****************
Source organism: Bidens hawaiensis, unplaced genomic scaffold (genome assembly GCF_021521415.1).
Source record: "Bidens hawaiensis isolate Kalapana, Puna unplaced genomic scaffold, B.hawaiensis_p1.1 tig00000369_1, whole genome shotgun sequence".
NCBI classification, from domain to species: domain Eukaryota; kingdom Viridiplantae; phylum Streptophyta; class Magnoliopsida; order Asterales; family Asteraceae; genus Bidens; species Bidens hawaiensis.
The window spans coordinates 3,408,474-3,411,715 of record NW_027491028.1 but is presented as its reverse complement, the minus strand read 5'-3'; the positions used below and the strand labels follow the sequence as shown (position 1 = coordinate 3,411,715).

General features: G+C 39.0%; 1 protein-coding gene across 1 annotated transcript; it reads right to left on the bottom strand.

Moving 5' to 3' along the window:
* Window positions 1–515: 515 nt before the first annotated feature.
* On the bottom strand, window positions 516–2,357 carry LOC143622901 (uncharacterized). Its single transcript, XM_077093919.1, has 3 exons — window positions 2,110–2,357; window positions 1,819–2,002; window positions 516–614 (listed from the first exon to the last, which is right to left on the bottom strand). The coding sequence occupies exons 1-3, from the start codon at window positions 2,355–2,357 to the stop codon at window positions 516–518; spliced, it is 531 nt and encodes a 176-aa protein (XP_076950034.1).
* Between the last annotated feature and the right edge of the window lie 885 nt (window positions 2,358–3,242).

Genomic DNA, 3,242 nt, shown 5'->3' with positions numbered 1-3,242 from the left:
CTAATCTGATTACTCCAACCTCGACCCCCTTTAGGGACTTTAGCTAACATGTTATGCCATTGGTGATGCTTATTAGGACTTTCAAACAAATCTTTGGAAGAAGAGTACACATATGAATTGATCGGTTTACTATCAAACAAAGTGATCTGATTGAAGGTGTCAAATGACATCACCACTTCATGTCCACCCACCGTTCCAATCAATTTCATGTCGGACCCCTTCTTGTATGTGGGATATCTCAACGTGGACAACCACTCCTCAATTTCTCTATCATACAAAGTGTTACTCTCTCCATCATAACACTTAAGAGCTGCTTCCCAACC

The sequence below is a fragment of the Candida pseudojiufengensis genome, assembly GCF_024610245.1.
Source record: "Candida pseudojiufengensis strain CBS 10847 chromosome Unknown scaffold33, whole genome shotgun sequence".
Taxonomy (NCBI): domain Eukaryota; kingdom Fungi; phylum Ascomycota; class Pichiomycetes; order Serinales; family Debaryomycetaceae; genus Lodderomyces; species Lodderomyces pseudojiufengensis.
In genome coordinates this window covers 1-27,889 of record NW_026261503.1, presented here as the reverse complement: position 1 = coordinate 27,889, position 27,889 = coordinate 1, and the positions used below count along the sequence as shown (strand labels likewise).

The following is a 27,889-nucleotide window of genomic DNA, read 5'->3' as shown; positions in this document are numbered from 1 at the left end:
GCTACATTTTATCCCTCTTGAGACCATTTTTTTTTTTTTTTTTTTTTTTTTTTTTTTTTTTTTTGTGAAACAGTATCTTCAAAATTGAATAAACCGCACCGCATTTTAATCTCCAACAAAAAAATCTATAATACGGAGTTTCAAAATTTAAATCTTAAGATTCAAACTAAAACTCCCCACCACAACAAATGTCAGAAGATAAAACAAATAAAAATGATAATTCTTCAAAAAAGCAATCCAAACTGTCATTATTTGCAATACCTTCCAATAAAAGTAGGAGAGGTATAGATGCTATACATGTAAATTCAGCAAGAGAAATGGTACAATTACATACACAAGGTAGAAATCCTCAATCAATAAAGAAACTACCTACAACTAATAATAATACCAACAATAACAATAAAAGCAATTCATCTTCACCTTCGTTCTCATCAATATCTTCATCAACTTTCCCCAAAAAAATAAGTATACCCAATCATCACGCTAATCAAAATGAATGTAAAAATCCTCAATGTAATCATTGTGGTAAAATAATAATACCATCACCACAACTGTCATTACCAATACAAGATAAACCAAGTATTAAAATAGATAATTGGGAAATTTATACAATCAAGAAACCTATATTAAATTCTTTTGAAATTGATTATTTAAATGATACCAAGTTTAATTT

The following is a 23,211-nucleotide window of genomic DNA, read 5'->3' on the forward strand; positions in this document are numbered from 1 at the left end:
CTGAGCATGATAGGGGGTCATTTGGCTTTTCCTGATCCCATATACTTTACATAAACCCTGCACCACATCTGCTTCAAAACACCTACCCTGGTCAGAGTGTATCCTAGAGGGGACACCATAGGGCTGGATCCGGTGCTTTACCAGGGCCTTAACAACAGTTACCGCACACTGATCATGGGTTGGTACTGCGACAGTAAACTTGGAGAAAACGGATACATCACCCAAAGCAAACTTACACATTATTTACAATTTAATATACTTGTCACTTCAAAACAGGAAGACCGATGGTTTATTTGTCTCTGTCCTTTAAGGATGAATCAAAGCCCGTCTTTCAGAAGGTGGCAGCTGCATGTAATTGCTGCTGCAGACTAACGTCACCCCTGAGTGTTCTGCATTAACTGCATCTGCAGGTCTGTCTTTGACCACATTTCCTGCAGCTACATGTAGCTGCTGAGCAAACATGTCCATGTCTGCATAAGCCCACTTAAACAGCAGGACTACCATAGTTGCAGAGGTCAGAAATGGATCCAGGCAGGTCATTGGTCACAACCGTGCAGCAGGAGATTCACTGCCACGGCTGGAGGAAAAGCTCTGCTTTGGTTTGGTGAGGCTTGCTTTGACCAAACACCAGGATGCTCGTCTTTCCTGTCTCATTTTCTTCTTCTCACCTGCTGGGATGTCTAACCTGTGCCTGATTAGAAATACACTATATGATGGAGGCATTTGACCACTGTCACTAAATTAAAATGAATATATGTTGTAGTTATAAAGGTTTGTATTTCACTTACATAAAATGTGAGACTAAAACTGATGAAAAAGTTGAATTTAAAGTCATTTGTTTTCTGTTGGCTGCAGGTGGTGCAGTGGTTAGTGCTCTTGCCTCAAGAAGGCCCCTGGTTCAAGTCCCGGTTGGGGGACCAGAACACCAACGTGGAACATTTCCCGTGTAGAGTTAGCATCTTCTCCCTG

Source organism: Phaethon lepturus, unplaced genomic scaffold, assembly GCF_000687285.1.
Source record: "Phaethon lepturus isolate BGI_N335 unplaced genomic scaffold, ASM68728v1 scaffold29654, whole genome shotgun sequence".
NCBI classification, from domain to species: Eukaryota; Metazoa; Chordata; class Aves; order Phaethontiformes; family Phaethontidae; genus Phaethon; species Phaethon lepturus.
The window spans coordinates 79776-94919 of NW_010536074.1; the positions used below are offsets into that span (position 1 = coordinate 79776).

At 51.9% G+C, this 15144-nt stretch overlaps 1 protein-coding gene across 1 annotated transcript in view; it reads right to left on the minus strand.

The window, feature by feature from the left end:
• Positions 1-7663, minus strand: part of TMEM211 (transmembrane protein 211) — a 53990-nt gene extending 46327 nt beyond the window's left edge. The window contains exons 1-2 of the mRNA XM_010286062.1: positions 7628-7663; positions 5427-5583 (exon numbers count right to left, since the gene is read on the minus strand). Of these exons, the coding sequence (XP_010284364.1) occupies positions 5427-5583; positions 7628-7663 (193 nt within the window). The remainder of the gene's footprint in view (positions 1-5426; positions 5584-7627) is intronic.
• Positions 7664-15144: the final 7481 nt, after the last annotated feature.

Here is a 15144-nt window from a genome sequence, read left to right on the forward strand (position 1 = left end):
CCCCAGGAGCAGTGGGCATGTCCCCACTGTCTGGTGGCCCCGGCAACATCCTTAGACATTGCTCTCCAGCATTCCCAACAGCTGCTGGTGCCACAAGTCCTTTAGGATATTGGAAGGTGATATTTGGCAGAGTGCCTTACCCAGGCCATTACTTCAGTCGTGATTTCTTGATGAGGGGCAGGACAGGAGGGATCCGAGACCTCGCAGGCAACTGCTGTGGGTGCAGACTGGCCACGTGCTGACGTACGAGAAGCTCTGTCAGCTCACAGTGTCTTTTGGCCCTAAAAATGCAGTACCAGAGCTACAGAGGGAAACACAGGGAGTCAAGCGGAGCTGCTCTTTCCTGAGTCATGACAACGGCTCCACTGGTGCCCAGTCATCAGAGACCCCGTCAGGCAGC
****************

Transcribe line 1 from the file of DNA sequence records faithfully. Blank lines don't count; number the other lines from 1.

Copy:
Source organism: Bidens hawaiensis, unplaced genomic scaffold (genome assembly GCF_021521415.1).